Thursday, 27 September 2018
SAGE Research Methods supports research at all levels by providing material to guide users through every step of the research process. Nearly everyone at a university is involved in research, from students learning how to conduct research to faculty conducting research for publication to librarians delivering research skills training and doing research on the efficacy of library services. SAGE Research Methods has the answer for each of these user groups, from a quick dictionary definition, a case study example from a researcher in the field, a downloadable teaching dataset, a full-text title from the Quantitative Applications in the Social Sciences series, or a video tutorial showing research in action.
Tuesday, 5 June 2018
This a new blog by Danny Kingsley who is the Deputy Director, Cambridge University Library responsible for Scholarly Communication & Research Services. Her role focuses on establishing new policies and strategies for scholarly communication in the digital age. It looks like a useful way to keep up to date with developments in Open Access. "The world of Open Access moves fast and it can be difficult to keep up. We run regular updates for our community here at Cambridge and following a recent webinar, figured a blog about it might be a good idea too. Strap yourselves in, this is a bumpy ride." https://unlockingresearch-blog.lib.cam.ac.uk/?p=2011
Wednesday, 10 January 2018
The concept of research impact pervades contemporary academic discourse – but what does it actually mean?
Research impact is often talked about, but how clear is it what this term really means? Kristel Alla, Wayne Hall, Harvey Whiteford, Brian Head and Carla Meurk find that academic literature discusses research impact but often without properly defining it, with academic discourses mostly drawing on bureaucratic definitions originating from the UK. The authors highlight four core elements that comprise most research impact definitions and propose a new conceptualisation of research impact relevant to health policy.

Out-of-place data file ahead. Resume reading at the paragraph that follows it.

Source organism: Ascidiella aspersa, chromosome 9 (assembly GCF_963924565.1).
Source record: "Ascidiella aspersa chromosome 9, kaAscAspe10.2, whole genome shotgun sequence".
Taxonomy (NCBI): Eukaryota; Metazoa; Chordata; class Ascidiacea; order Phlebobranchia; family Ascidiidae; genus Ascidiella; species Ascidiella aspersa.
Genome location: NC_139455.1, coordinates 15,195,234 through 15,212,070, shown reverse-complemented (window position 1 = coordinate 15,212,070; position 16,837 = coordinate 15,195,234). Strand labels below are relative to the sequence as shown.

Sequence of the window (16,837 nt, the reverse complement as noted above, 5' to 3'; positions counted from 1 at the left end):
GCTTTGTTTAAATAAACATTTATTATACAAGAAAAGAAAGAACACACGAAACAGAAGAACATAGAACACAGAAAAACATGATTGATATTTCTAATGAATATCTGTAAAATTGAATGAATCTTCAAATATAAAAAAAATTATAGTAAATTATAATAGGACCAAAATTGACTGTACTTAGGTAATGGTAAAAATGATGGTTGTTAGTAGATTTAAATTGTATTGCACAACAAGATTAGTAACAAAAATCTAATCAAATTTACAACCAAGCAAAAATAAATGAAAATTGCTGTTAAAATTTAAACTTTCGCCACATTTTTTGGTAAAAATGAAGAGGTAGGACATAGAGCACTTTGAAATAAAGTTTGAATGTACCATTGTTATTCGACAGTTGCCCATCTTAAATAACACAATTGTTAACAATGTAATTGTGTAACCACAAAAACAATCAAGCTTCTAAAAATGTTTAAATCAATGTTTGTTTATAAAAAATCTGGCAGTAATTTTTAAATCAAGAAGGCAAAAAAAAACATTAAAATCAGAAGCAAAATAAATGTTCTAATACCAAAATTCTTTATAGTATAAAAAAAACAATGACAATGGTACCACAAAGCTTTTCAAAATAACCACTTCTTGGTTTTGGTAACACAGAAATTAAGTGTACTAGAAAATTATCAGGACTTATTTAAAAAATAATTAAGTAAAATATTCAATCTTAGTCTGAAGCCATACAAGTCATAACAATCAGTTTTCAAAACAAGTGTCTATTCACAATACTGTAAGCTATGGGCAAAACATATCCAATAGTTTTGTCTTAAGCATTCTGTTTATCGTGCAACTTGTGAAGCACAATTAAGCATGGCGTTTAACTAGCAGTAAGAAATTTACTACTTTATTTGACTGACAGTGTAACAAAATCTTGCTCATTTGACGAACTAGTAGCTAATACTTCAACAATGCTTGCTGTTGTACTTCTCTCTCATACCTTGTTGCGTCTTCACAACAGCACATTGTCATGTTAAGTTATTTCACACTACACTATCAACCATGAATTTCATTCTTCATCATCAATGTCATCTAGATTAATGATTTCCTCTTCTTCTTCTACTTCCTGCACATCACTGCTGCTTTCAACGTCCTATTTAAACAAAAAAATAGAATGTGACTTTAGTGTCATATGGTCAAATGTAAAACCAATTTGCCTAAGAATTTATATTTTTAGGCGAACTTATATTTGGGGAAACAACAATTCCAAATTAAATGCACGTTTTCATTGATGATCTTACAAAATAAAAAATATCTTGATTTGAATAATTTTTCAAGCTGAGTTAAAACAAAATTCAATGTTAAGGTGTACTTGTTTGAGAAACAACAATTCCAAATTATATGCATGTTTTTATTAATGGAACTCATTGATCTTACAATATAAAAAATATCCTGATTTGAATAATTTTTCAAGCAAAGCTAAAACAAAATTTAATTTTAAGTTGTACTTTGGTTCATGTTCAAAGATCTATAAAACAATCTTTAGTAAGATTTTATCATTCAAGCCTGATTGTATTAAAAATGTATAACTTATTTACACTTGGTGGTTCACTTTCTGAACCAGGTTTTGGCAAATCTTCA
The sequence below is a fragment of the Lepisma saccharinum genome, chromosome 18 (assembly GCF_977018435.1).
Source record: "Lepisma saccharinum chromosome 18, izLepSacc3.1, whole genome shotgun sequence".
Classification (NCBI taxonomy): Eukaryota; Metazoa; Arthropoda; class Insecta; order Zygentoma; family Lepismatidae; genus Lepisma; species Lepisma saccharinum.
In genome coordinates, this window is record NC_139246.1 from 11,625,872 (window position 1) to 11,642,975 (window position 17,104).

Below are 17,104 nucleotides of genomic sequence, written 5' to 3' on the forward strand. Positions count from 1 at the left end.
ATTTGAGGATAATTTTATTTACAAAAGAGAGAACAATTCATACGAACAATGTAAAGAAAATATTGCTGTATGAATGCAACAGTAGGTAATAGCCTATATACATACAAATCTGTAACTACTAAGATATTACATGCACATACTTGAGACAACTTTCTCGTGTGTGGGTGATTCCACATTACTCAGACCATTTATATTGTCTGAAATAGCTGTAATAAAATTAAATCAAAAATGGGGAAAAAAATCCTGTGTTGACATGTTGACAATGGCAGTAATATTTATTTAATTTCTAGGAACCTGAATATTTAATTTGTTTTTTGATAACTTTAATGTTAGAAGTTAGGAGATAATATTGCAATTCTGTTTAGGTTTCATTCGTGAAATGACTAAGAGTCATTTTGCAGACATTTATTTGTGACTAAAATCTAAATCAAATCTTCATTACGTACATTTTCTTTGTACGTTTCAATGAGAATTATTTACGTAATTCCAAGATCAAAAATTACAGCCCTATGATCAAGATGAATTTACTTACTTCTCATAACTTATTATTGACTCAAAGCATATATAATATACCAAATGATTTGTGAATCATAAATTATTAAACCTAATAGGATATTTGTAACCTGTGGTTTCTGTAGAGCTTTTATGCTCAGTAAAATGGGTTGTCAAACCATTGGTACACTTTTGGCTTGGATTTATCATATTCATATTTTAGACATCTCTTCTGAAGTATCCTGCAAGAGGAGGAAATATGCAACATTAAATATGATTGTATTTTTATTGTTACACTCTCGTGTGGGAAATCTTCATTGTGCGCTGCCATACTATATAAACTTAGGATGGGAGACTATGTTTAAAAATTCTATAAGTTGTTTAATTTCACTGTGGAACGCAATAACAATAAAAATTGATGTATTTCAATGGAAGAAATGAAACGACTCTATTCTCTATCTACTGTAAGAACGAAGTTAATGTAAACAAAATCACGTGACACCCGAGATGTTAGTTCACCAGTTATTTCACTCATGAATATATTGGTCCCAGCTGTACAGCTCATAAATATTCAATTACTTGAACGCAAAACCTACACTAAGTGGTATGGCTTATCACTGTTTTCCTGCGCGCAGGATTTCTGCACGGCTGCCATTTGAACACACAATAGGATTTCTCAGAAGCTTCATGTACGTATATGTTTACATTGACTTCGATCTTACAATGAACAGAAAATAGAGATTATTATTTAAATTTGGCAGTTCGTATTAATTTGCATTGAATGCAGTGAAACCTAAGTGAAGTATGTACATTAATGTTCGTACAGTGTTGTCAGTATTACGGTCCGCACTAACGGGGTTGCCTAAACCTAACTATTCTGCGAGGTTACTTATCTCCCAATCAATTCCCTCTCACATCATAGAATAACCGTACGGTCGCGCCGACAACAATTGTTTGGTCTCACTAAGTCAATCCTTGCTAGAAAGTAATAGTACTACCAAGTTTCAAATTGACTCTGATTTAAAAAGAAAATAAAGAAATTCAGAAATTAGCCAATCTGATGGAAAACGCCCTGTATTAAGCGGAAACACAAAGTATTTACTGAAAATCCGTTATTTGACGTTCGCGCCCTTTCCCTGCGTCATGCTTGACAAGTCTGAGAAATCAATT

Friday, 5 January 2018
Interesting piece here from the PLOS Science Communication Blog "I often wonder if other scientists wake up every morning to delete a deluge of spam messages from no-name journals and questionable conferences. Sometimes one of these emails will escape my extermination efforts and I end up reading it by accident. The invitations from so-called “predatory” publishers are so transparently fake and poorly written that a part of me finds their annoying overtures oddly amusing."
Tuesday, 19 September 2017
Monday, 19 June 2017
Last year, the new Microsoft Academic service was launched. Sven E. Hug and Martin P. Brändle look at how it compares with more established competitors such as Google Scholar, Scopus, and Web of Science. While there are reservations about the availability of instructions for novice users, Microsoft Academic has impressive semantic search functionality, broad coverage, structured and rich metadata, and solid citation analysis features. Moreover, accessing raw data is relatively cheap. Given these benefits and its fast pace of development, Microsoft Academic is on the verge of becoming a bibliometric superpower.
Thursday, 25 May 2017
The centuries-old tradition of writing for advocacy is continued into the digital era by blogging. But what should you be writing about? As part of a series previewing their new book "Communicating Your Research with Social Media", Amy Mollett, Cheryl Brumley, Chris Gilson and Sierra Williams consider the various different types of blog posts and how each might be used by academics.
Wednesday, 17 May 2017
Jo Wilkinson (Publons) asks an expert panel of researchers what steps they take to ensure a rigorous and robust review. Their advice has been compiled into 12 steps, relevant to both first-time peer reviewers and those keen to brush up on their skills.
Wednesday, 5 April 2017
Why should academics be using social media? And which social media should they be using? There are so many tools and networks that could be of potential use to scholars that it can be difficult to keep track. Times Higher Education has teamed up with Andy Miah, chair in science communication and future media at the University of Salford, to offer you the definitive guide to the social media tools available to academics, and how you can use them as you go about your scholarly work. There are many, many tools, but they have tried to give an idea of how higher education professionals might use them. Check it out here
The European Research Council (ERC) was set up by the EU in 2007 to fund excellent scientists and their most creative ideas. It supports cutting edge research in all fields, and helps Europe keep and attract the best researchers of any nationality. Today, the ERC is a key component of Horizon 2020, the EU’s programme for Research and Innovation. There's lots of interesting material on their website to help celebrate their first ten years including, these ten stories of research success https://erc.europa.eu/10years10portraits/
Wednesday, 1 March 2017
This year’s QS Best Student Cities index includes a brand new Student View category, based on ratings from students and recent graduates. The results are in some ways surprising, suggesting that the most iconic and in-demand cities (think London, Paris, NYC…) do not necessarily live up to expectations, while lesser-known cities often make for happier students.